Get Ready for Baby: How Family Learning Classes Can Help

By Tracy Wright
Man kissing woman's forehead holding a sonogram

You’ve got your crib, cute baby onesies and an ample supply of diapers … so what’s next to get ready for baby? Before you pack that hospital bag, think about taking some helpful family learning classes to get you ready for both childbirth and baby! Thankfully there are many in-person and virtual options for you to learn more about everything from childbirth techniques to infant CPR and everything in between.

Childbirth classes

Childbirth classes are among the most popular classes. These classes typically offer topics such as birthing techniques, what to do if your water breaks, how to time contractions and when to alert your doctor or midwife, pain management strategies, understanding vaginal births and C-section deliveries and births with medical intervention, said the American Academy of Family Physicians (AAFP).

Many childbirth classes offered locally will also include a tour of your hospital’s maternity ward and birthing rooms. These classes may be available online or in person over a weekend or a series of weeks. Nurses or childbirth educators usually teach these classes.

Parents can also take classes specifically focused on a birthing method. Some of the more popular methods include Lamaze, Bradley Method and hypnobirthing.

Lamaze focuses on concentrated breathing to relax mom during childbirth. “The philosophy behind Lamaze is to make a woman comfortable enough during labor to make her own decisions,” AAFP said.

The Bradley Method is a 12-week course specifically designed to result in natural birth and “teaches relaxation methods for the expectant mother, but also includes a heavy focus on training your birthing partner to be more than just a spectator,” according to AAFP.

Hypnobirthing is a five-session class that teaches self-hypnosis techniques to help moms deliver their babies calmly, “letting their bodies do the work of childbirth,” AAFP said.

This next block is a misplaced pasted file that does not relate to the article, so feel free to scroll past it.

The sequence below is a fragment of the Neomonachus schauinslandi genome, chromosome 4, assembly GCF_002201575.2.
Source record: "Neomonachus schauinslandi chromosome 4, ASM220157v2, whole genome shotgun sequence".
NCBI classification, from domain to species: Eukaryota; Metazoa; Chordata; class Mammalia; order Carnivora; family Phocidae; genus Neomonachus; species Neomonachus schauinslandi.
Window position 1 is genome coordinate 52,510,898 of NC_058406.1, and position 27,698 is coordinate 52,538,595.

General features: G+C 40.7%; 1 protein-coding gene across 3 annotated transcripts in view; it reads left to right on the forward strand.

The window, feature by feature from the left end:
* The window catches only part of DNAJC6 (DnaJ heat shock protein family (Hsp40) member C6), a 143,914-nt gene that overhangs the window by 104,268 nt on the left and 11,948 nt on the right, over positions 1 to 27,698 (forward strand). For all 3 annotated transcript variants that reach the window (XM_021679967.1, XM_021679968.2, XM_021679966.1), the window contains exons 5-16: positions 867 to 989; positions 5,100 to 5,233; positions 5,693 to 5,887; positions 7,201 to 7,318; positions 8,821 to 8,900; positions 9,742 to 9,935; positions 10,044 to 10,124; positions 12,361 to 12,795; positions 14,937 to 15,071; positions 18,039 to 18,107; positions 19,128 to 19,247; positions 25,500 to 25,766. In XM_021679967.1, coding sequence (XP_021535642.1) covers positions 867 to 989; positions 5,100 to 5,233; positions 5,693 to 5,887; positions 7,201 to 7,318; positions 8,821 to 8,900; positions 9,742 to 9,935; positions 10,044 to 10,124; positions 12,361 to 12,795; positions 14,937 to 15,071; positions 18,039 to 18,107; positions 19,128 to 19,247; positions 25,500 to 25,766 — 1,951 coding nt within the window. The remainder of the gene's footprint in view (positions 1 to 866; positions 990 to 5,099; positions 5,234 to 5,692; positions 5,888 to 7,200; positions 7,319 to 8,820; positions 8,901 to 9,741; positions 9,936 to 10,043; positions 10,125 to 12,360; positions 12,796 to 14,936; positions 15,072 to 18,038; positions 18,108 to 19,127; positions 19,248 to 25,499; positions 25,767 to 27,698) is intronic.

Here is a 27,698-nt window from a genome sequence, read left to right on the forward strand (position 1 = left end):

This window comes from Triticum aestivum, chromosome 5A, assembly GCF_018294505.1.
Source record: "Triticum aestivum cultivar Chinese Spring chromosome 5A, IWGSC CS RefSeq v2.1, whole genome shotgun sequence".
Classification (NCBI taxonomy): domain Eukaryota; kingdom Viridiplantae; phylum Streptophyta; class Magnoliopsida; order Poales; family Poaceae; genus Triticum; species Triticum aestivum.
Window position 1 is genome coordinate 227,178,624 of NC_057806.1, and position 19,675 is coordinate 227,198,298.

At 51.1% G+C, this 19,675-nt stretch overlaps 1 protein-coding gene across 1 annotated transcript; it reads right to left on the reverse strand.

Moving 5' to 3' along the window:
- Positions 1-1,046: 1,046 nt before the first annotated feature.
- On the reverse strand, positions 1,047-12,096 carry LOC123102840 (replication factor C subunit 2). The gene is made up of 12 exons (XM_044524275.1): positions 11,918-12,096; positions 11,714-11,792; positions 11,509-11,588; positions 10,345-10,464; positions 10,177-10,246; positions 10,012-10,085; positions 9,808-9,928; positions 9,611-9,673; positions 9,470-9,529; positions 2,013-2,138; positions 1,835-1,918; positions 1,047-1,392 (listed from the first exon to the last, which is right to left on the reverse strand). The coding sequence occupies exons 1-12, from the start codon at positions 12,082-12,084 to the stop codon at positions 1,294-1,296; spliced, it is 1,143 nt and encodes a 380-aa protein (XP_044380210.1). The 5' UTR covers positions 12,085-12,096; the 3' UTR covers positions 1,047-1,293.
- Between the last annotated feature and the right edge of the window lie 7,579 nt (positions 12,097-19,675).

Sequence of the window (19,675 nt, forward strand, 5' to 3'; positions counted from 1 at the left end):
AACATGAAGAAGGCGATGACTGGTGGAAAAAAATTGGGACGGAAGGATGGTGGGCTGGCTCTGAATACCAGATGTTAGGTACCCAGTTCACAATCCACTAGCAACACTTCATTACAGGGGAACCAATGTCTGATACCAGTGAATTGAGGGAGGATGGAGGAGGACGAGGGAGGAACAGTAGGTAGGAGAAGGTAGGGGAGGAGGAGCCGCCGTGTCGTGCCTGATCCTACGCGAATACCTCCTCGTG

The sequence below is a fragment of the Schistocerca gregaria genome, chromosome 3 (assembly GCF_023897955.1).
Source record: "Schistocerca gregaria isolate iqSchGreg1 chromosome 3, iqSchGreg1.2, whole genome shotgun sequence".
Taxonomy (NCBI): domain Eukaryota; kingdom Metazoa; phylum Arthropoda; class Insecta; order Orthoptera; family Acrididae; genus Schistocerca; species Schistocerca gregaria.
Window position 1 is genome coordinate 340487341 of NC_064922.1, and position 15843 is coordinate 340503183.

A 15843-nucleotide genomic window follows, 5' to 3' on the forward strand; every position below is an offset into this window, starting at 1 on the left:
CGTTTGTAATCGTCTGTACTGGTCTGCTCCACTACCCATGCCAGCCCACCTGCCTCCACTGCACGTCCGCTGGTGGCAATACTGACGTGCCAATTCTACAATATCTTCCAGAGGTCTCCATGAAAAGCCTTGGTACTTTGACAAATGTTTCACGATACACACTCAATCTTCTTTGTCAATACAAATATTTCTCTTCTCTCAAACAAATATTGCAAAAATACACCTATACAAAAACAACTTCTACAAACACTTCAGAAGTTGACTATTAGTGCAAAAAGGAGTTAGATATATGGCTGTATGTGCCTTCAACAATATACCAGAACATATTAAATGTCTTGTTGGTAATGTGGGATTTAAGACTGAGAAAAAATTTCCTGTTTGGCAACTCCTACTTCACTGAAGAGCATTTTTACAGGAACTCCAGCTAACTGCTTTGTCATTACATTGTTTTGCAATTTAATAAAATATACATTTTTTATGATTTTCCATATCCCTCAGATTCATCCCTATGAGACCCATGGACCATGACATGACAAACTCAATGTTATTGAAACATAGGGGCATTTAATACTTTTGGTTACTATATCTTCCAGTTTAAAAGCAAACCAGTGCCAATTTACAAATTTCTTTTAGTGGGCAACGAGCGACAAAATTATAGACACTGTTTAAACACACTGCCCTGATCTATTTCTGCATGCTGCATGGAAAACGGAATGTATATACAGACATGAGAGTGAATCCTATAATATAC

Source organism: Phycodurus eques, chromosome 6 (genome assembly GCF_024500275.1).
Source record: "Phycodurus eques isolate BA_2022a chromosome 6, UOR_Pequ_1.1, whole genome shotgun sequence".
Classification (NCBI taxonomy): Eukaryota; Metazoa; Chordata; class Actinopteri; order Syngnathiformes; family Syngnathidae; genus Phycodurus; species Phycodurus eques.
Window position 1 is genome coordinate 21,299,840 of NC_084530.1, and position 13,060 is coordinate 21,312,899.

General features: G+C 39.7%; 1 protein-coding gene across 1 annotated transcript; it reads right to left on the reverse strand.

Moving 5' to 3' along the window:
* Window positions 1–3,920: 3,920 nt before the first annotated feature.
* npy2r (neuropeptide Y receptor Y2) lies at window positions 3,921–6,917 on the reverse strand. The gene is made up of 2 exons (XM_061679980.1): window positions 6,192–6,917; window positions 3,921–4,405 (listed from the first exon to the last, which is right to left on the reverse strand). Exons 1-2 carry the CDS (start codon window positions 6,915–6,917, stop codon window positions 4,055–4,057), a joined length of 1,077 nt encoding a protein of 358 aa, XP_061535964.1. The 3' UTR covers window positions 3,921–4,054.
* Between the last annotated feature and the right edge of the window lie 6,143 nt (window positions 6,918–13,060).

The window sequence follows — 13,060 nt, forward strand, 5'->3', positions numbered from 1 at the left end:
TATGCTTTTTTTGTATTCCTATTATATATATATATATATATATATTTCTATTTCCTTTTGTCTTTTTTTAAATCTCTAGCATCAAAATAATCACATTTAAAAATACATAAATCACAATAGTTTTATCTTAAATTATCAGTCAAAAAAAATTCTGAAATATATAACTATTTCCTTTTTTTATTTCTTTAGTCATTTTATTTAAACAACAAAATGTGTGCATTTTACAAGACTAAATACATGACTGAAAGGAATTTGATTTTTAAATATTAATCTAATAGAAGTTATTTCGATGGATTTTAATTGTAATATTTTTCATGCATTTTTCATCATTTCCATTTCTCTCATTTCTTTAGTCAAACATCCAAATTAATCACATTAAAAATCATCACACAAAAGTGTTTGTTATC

Post-childbirth classes

Beyond childbirth methods, other classes focus on the time after childbirth. Breastfeeding classes are usually offered before childbirth, but many hospitals and health centers will offer postpartum support and lactation consultation for mothers wishing to breastfeed. Newborn care will cover the basics of general care including what to expect immediately after birth, bathing, burping and diapering, umbilical cord and circumcision care, baby sleep tips, soothing techniques, signs of illness and baby safety.

Infant CPR and first aid classes give parents lifesaving techniques for baby “including performing CPR, what to do if an infant or child is choking, how to treat wounds and how to care for your child when a sudden illness strikes,” said AAFP. A postpartum care class can also be in order, which “is dedicated to preparing new parents for what they will face in postpartum and [preparing] to have plans, meals, care kits, and support in place for when baby comes,” said If you are adding another baby, some places offer classes for older siblings to prepare them too.

A Pennsylvania State University study found that a brief series of family learning classes helps first-time parents “better support each other through the stressful transition to parenthood and create a positive effect on birth outcomes.”

“Better support and lower levels of conflict between parents have now been shown to benefit parents’ mental health, family relationships and children’s well-being from birth through entry into school,” said Mark Feinberg, research professor at the Penn State Bennett Pierce Prevention Research Center for the Promotion of Human Development.

However you decide to prepare for this life transition, know that you are not alone. Reach out to other parents, family members, friends and professionals to alleviate anxiety and ask for help. Parenthood is hard – the most important thing is to do your best and give yourself grace as you figure it out!

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